Paul rotates Catch My Drift and we tie up against the old rusty tub with the help of the Madagascan
‘guardian’ on the boat.

Now we have to wait. It is too early and none of the port officials are at work yet. We meet a chap called Jose, who seems to know what the procedures are: moreover, he has a dilapidated vehicle, so we recruit him to be our ‘agent’ and to transport us around.

An official arrives down at the port. Steve’s limited French establishes that the officer has called all the other officials and that we are to wait at the boat. One by one, in order of increasing importance, the port officials arrive. Each arrival necessitates a round of increasingly complex, but polite handshakes and introductions all round. Finally, the port captain appears and the delegation now comprises 6 people plus us,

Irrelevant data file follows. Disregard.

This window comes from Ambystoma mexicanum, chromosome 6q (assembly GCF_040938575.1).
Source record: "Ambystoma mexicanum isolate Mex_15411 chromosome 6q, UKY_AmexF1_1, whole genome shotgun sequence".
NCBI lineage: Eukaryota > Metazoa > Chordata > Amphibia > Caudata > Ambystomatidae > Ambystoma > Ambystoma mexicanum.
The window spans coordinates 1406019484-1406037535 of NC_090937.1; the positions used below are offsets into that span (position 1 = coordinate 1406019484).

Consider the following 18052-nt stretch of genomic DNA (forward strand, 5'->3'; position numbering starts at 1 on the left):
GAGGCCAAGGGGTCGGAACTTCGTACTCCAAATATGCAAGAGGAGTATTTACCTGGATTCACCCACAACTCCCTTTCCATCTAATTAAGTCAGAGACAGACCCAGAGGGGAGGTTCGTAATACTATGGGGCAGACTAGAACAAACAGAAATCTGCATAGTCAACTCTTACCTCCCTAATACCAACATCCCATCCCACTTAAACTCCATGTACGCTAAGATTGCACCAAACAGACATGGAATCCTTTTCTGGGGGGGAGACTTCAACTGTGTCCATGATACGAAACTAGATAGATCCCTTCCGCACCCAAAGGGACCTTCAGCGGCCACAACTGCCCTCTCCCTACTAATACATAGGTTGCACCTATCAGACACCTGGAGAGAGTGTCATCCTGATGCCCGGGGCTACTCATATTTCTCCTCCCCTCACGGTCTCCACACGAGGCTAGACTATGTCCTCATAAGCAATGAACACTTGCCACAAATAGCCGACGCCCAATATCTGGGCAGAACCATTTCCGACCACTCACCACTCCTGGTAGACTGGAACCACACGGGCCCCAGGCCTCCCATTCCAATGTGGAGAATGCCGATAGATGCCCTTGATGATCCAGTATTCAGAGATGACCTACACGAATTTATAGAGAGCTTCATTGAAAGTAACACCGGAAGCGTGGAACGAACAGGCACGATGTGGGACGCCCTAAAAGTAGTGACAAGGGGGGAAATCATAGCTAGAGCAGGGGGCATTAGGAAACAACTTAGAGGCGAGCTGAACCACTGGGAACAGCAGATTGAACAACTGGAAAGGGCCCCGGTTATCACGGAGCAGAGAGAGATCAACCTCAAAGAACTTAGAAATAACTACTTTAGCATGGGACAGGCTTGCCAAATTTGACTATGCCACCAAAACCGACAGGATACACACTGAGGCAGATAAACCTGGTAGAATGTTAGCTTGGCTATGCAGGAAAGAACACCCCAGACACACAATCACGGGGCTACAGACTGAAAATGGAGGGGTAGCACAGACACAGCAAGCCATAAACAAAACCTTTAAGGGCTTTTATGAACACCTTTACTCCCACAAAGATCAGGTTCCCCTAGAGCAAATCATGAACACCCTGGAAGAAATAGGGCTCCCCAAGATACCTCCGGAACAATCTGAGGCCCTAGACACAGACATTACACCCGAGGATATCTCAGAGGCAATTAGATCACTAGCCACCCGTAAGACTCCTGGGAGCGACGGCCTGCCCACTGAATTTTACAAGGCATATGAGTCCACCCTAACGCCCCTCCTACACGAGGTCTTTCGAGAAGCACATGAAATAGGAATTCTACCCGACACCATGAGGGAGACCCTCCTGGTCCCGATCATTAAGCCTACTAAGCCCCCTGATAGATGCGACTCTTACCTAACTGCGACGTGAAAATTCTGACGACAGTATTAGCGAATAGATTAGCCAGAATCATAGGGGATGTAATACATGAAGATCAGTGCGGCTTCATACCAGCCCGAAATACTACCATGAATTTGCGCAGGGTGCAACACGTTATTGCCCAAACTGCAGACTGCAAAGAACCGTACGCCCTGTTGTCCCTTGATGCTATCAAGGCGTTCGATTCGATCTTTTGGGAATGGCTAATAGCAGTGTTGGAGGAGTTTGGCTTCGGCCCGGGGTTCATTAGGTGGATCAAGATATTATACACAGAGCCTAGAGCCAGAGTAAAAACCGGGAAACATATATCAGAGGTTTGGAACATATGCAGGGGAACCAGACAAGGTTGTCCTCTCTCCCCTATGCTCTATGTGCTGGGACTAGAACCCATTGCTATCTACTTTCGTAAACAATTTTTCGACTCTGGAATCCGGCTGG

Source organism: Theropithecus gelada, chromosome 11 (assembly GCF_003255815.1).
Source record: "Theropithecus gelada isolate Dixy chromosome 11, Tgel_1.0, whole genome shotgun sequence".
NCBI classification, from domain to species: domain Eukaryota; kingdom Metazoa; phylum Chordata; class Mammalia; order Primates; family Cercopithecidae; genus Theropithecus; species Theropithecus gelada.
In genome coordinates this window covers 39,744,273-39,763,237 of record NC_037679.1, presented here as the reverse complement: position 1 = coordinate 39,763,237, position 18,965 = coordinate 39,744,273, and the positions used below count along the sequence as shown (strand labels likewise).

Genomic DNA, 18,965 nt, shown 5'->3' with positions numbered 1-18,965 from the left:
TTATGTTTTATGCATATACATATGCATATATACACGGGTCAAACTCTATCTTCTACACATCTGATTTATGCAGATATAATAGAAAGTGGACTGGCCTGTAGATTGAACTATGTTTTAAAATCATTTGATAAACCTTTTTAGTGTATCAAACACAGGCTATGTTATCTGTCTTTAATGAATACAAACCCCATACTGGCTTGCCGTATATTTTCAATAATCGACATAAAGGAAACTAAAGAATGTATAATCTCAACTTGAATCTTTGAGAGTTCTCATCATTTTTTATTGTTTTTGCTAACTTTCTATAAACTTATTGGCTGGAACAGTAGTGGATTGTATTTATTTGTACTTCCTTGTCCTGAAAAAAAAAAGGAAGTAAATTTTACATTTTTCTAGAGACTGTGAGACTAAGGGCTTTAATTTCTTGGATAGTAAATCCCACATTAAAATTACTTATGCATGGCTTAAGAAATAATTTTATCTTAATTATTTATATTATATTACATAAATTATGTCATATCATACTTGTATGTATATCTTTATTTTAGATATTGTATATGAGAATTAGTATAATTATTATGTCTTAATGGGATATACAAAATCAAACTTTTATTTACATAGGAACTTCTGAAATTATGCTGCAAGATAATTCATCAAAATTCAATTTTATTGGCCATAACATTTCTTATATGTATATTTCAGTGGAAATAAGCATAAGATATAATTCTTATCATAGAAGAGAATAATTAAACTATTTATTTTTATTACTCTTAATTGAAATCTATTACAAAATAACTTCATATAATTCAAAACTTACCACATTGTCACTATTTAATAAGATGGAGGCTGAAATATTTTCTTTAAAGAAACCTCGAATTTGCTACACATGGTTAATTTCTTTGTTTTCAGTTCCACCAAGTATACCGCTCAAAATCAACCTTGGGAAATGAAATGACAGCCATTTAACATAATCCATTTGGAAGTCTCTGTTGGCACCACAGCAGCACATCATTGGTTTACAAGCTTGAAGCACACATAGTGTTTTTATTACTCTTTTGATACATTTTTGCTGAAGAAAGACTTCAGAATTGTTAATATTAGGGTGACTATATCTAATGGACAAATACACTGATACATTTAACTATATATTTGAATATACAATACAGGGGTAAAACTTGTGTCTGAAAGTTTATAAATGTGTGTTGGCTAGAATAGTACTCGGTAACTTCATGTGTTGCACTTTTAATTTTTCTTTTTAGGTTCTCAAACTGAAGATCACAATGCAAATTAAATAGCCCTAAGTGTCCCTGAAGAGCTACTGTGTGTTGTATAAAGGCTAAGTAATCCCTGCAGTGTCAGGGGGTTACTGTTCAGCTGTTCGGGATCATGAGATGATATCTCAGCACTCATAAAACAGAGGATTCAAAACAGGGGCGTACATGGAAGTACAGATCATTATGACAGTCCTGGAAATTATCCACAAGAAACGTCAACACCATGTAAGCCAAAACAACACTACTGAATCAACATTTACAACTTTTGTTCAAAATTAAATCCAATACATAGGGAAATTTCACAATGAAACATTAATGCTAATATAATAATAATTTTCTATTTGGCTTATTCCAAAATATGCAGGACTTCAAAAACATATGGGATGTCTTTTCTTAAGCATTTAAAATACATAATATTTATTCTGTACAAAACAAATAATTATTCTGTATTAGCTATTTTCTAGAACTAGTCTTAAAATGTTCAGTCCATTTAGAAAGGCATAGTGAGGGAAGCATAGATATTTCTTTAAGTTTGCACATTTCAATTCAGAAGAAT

plus Jose.

We all cross the rusty tub onto CMD and pull out the papers, flight plans, crew lists and ship’s papers. The customs fellow wants to inspect our stores and is insistent that we produce a manifest (a list of cargo) because this clearly is what generates revenue. We insist that all the equipment on the boat belongs to the boat and is not for trade purposes. ( What they would make of Gibby’s 6 spare batteries, outboard motor and other paraphernalia is not to be contemplated.) At the end of the day, he settles for a ‘personal’ manifest where we list our personal items like cameras etc. They want copies of every document, times three! Out comes the little copier, which manfully tries to cope with the demand, but the slow page-­‐by-­‐
page copying eventually becomes too much for the delegation, and they accept that what they have is
sufficient. For now.